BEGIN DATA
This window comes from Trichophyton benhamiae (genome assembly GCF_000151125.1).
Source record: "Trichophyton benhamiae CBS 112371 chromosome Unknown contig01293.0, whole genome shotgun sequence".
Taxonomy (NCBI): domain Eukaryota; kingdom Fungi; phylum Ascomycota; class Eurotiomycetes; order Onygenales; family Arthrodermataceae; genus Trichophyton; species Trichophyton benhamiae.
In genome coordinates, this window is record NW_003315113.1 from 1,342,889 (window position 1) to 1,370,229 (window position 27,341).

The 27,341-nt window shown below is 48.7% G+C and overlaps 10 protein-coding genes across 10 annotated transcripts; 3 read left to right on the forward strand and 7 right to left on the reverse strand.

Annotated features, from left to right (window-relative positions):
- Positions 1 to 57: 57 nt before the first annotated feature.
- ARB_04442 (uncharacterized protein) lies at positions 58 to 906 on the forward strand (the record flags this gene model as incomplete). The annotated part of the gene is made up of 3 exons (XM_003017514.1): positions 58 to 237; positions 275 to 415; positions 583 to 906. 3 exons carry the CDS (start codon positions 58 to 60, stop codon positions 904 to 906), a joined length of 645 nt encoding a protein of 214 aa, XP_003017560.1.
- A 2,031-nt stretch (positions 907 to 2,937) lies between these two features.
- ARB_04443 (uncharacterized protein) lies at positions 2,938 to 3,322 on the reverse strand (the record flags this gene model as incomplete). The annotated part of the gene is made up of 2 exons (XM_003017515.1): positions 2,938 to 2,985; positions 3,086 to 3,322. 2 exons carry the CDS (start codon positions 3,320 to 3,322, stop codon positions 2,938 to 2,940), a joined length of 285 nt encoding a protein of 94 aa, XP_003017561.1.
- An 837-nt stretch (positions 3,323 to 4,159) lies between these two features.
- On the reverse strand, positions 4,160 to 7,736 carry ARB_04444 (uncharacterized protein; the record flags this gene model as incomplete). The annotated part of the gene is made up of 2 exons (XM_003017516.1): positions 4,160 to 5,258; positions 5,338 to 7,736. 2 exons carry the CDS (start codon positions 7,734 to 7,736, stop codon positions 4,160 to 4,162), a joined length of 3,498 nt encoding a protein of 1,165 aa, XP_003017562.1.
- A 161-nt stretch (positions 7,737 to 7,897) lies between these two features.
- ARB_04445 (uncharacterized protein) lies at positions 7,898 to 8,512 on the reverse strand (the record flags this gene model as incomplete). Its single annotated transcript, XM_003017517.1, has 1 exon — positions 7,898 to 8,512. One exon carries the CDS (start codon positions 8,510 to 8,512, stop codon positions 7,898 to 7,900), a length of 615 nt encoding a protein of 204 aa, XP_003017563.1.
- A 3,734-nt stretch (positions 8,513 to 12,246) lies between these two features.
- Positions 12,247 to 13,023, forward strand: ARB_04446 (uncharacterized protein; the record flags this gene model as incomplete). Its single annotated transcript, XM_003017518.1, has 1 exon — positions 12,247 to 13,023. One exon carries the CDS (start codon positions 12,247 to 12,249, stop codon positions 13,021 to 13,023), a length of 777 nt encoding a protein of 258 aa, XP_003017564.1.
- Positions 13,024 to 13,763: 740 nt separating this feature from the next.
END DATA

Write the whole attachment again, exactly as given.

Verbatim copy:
This window comes from Trichophyton benhamiae (genome assembly GCF_000151125.1).
Source record: "Trichophyton benhamiae CBS 112371 chromosome Unknown contig01293.0, whole genome shotgun sequence".
Taxonomy (NCBI): domain Eukaryota; kingdom Fungi; phylum Ascomycota; class Eurotiomycetes; order Onygenales; family Arthrodermataceae; genus Trichophyton; species Trichophyton benhamiae.
In genome coordinates, this window is record NW_003315113.1 from 1,342,889 (window position 1) to 1,370,229 (window position 27,341).

The 27,341-nt window shown below is 48.7% G+C and overlaps 10 protein-coding genes across 10 annotated transcripts; 3 read left to right on the forward strand and 7 right to left on the reverse strand.

Annotated features, from left to right (window-relative positions):
- Positions 1 to 57: 57 nt before the first annotated feature.
- ARB_04442 (uncharacterized protein) lies at positions 58 to 906 on the forward strand (the record flags this gene model as incomplete). The annotated part of the gene is made up of 3 exons (XM_003017514.1): positions 58 to 237; positions 275 to 415; positions 583 to 906. 3 exons carry the CDS (start codon positions 58 to 60, stop codon positions 904 to 906), a joined length of 645 nt encoding a protein of 214 aa, XP_003017560.1.
- A 2,031-nt stretch (positions 907 to 2,937) lies between these two features.
- ARB_04443 (uncharacterized protein) lies at positions 2,938 to 3,322 on the reverse strand (the record flags this gene model as incomplete). The annotated part of the gene is made up of 2 exons (XM_003017515.1): positions 2,938 to 2,985; positions 3,086 to 3,322. 2 exons carry the CDS (start codon positions 3,320 to 3,322, stop codon positions 2,938 to 2,940), a joined length of 285 nt encoding a protein of 94 aa, XP_003017561.1.
- An 837-nt stretch (positions 3,323 to 4,159) lies between these two features.
- On the reverse strand, positions 4,160 to 7,736 carry ARB_04444 (uncharacterized protein; the record flags this gene model as incomplete). The annotated part of the gene is made up of 2 exons (XM_003017516.1): positions 4,160 to 5,258; positions 5,338 to 7,736. 2 exons carry the CDS (start codon positions 7,734 to 7,736, stop codon positions 4,160 to 4,162), a joined length of 3,498 nt encoding a protein of 1,165 aa, XP_003017562.1.
- A 161-nt stretch (positions 7,737 to 7,897) lies between these two features.
- ARB_04445 (uncharacterized protein) lies at positions 7,898 to 8,512 on the reverse strand (the record flags this gene model as incomplete). Its single annotated transcript, XM_003017517.1, has 1 exon — positions 7,898 to 8,512. One exon carries the CDS (start codon positions 8,510 to 8,512, stop codon positions 7,898 to 7,900), a length of 615 nt encoding a protein of 204 aa, XP_003017563.1.
- A 3,734-nt stretch (positions 8,513 to 12,246) lies between these two features.
- Positions 12,247 to 13,023, forward strand: ARB_04446 (uncharacterized protein; the record flags this gene model as incomplete). Its single annotated transcript, XM_003017518.1, has 1 exon — positions 12,247 to 13,023. One exon carries the CDS (start codon positions 12,247 to 12,249, stop codon positions 13,021 to 13,023), a length of 777 nt encoding a protein of 258 aa, XP_003017564.1.
- Positions 13,024 to 13,763: 740 nt separating this feature from the next.